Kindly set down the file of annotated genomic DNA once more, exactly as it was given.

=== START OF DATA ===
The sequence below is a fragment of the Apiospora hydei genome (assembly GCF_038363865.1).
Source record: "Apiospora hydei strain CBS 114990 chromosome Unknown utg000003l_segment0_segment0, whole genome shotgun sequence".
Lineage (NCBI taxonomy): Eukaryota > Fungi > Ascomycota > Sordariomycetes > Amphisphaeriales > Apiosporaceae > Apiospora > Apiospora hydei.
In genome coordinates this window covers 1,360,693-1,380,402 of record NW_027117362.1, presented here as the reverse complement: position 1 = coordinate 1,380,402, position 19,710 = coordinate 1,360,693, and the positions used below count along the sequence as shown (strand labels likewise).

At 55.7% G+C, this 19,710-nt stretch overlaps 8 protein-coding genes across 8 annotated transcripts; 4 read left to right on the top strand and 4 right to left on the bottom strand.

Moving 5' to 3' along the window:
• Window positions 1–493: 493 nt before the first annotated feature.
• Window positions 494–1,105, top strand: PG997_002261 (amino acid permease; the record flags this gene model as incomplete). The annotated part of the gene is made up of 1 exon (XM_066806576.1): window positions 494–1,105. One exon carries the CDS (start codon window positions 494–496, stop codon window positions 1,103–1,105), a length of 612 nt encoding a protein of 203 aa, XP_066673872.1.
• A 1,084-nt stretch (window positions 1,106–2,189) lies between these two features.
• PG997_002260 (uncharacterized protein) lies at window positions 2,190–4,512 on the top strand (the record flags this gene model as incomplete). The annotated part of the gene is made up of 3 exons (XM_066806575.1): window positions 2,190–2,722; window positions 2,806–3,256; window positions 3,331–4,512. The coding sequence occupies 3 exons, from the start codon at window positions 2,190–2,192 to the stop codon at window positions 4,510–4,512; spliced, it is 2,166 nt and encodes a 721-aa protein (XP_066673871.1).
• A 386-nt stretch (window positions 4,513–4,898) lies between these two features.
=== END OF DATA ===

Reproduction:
The sequence below is a fragment of the Apiospora hydei genome (assembly GCF_038363865.1).
Source record: "Apiospora hydei strain CBS 114990 chromosome Unknown utg000003l_segment0_segment0, whole genome shotgun sequence".
Lineage (NCBI taxonomy): Eukaryota > Fungi > Ascomycota > Sordariomycetes > Amphisphaeriales > Apiosporaceae > Apiospora > Apiospora hydei.
In genome coordinates this window covers 1,360,693-1,380,402 of record NW_027117362.1, presented here as the reverse complement: position 1 = coordinate 1,380,402, position 19,710 = coordinate 1,360,693, and the positions used below count along the sequence as shown (strand labels likewise).

At 55.7% G+C, this 19,710-nt stretch overlaps 8 protein-coding genes across 8 annotated transcripts; 4 read left to right on the top strand and 4 right to left on the bottom strand.

Moving 5' to 3' along the window:
• Window positions 1–493: 493 nt before the first annotated feature.
• Window positions 494–1,105, top strand: PG997_002261 (amino acid permease; the record flags this gene model as incomplete). The annotated part of the gene is made up of 1 exon (XM_066806576.1): window positions 494–1,105. One exon carries the CDS (start codon window positions 494–496, stop codon window positions 1,103–1,105), a length of 612 nt encoding a protein of 203 aa, XP_066673872.1.
• A 1,084-nt stretch (window positions 1,106–2,189) lies between these two features.
• PG997_002260 (uncharacterized protein) lies at window positions 2,190–4,512 on the top strand (the record flags this gene model as incomplete). The annotated part of the gene is made up of 3 exons (XM_066806575.1): window positions 2,190–2,722; window positions 2,806–3,256; window positions 3,331–4,512. The coding sequence occupies 3 exons, from the start codon at window positions 2,190–2,192 to the stop codon at window positions 4,510–4,512; spliced, it is 2,166 nt and encodes a 721-aa protein (XP_066673871.1).
• A 386-nt stretch (window positions 4,513–4,898) lies between these two features.